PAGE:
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Interdisciplinary Approaches

Page history last edited by PBworks 12 years, 5 months ago

Interdisciplinary Approaches

 

"Disciplinary thinking has become harmful to the earth and human communities." - Ford, 2002

 

 

Michel Foucault was an early and exemplary practitioner of interdisciplinary studies. In the 1960’s he challenged the humanities with a bestselling book (in France) called The Order of Things: An Archaeology of the Human Sciences, comparing knowledges across disciplines of biology, linguistics, and political economy and relating them to philosophy. Foucault notes, “this comparative method produces results that are often strikingly different from those to be found in a single-discipline study” (1970, p. x). His “archaeological” practice of examining knowledge through a history of adjacent practices, places, ideas and objects unearths an “unconscious” of knowledge, or “rules of formation, which were never formulated in their own right, but are to be found only in widely differing theories, concepts, and objects of study….” (1970, p. xi). In the 1970’s Foucault wrote Discipline and Punish, in which he critiques “a society penetrated through and through with disciplinary mechanisms.” He rhymed disciplinary divisions in the human sciences (health, education, sociology, philosophy, history, etc.) with prison practices of the 18th century that also created “multiple separations, individualizing distributions…an intensification and ramification of power” (1977). For Foucault, an attitude or ethos of interdisciplinary critique is as close as we get to the practice of freedom.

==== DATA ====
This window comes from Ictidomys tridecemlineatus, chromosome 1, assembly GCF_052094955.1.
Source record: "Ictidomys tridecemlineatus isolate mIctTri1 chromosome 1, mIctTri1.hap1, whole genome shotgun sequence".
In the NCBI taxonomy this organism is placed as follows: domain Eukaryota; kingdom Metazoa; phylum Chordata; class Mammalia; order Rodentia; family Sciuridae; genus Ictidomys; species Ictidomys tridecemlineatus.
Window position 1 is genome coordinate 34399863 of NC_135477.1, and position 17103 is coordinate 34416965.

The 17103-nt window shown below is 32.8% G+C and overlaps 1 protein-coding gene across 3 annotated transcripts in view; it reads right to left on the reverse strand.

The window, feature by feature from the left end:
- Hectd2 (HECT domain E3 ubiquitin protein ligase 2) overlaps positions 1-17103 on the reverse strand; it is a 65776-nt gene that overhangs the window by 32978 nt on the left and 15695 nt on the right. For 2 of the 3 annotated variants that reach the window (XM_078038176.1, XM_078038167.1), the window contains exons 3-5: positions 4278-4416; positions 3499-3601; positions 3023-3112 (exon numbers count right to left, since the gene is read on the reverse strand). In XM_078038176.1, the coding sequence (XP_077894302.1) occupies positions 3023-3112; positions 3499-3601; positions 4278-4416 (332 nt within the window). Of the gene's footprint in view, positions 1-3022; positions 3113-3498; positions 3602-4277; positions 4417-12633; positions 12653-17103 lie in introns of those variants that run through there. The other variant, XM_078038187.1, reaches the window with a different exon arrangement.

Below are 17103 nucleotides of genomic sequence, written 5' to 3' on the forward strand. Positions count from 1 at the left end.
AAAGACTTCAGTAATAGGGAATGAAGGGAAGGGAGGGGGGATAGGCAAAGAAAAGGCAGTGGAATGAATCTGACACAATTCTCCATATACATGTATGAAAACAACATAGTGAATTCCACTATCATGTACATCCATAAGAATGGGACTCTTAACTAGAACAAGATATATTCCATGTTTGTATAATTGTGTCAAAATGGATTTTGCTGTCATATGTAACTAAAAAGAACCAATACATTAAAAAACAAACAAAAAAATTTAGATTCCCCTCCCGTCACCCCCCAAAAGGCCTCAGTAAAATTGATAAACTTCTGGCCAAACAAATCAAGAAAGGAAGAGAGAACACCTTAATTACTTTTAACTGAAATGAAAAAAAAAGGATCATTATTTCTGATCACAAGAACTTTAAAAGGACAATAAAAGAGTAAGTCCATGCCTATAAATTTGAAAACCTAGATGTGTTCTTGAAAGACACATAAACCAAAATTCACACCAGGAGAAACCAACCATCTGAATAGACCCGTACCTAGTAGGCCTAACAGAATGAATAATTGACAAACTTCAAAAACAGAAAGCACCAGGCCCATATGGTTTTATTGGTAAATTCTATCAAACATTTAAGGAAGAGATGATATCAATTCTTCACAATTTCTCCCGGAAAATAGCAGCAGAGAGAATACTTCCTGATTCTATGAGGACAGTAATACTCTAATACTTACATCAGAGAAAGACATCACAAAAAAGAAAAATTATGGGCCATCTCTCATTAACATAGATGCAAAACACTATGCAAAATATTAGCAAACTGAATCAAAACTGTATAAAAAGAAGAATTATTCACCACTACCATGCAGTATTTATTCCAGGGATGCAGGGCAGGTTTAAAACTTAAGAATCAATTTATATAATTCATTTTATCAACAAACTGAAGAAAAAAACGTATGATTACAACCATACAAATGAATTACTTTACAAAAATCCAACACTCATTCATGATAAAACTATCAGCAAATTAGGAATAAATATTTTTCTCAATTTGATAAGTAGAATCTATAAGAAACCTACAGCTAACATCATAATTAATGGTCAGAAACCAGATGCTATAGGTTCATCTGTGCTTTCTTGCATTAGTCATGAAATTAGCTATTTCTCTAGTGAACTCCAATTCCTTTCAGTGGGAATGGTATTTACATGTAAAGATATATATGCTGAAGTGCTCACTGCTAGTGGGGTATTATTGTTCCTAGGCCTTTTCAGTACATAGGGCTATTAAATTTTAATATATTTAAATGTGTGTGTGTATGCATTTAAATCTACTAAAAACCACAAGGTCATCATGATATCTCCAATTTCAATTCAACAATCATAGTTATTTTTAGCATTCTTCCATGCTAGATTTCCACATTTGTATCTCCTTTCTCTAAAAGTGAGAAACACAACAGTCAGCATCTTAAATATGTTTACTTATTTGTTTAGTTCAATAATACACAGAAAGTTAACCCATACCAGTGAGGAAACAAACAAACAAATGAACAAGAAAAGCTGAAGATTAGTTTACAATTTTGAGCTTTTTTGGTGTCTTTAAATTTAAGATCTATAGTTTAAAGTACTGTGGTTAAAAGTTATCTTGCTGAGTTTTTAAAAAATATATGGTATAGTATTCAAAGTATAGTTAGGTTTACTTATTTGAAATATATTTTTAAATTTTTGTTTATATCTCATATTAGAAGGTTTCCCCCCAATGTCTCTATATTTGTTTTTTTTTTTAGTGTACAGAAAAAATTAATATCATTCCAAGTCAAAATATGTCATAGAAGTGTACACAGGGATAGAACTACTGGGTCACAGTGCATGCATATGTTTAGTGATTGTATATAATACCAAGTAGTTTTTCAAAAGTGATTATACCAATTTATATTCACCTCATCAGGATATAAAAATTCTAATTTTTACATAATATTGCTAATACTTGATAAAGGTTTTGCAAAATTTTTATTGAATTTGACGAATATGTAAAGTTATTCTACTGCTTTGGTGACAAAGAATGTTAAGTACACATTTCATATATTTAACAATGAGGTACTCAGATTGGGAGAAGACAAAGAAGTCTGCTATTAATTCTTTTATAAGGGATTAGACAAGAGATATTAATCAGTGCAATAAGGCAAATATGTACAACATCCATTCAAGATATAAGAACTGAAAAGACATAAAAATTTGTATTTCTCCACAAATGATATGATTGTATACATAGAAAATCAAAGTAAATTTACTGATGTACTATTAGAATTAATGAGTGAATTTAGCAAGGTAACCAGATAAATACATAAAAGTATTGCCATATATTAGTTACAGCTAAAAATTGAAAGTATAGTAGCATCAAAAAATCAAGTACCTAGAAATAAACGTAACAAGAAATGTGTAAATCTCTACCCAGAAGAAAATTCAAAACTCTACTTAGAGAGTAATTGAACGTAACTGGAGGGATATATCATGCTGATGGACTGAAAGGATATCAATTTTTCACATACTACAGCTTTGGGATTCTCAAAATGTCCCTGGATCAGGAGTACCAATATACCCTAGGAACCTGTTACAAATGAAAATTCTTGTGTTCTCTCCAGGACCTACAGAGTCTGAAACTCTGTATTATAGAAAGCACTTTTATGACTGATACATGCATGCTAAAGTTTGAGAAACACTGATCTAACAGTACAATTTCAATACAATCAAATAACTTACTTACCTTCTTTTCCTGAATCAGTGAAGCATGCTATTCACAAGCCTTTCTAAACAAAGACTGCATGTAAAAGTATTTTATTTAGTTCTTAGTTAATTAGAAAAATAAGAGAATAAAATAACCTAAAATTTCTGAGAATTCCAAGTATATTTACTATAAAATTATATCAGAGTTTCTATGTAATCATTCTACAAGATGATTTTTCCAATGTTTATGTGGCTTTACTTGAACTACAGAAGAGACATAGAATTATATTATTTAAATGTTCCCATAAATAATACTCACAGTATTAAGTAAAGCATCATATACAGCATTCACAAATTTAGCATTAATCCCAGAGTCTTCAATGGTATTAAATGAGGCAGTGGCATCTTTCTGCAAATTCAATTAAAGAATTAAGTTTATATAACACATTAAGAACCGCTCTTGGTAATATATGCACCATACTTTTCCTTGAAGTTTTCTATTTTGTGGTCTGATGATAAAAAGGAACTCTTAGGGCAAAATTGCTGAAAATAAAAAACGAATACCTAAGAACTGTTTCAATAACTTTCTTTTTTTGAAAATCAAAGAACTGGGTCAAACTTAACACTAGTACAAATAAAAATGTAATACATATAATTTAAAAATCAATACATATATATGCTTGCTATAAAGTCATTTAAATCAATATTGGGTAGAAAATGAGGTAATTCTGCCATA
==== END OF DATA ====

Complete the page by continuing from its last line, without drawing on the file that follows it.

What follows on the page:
Interdisciplinary approaches support complex understandings by engaging multiple intelligences. This model encourages us to to build from within, developing personal approaches to course assignments. Gardner (1999) argues, “All of us possess linguistic intelligence (epitomized by the poet or orator); logical-mathematical intelligence (the scientist, the logician); musical intelligence (the composer or performer); spatial intelligence (sailor or sculptor); bodily-kinaesthetic intelligence (athlete, dancer); naturalist intelligence (hunter, botanist); interpersonal intelligence (clinician, salesman); and intrapersonal intelligence (individual with a keen understanding of himself/herself). There may also be an existential intelligence that reflects humans’ propensity to pose and struggle with the enigmas of life, death, the cosmos, and fate” (p. 78). His research shows that all people possess these multiple intelligences, but not in equal measure. Individuals are most readily engaged and successful in certain modes of knowing. People can enhance their particular intelligences and alter their profile of strengths and weaknesses. An interdisciplinary approach to Education and Research engages and enhances multiple intelligences by offering readers and writers a range of entry points.

 

E O Wilson advocates interdisciplinary approaches.

 

The Assignment Possibilities Matrix is designed to suggest ways we might use interdisciplinary approaches to initiate Transformative Projects.

 

Gardner, H. (1999). Multiple approaches to understanding. In C. Reigeluth (Ed.), Instructional-design theories and models. (Vol. 2., pp. 69-90). Hillsdale, NJ: Lawrence Erlbaum.

 

Lattuca, L., L. Voight & K. Fath. (2004). Does interdisciplinarity promote learning? Theoretical support and researchable questions. The Review of Higher Education, 28 (1), 23-48. Retrieved March 18, 2005 from the ProjectMuse database.

 

 

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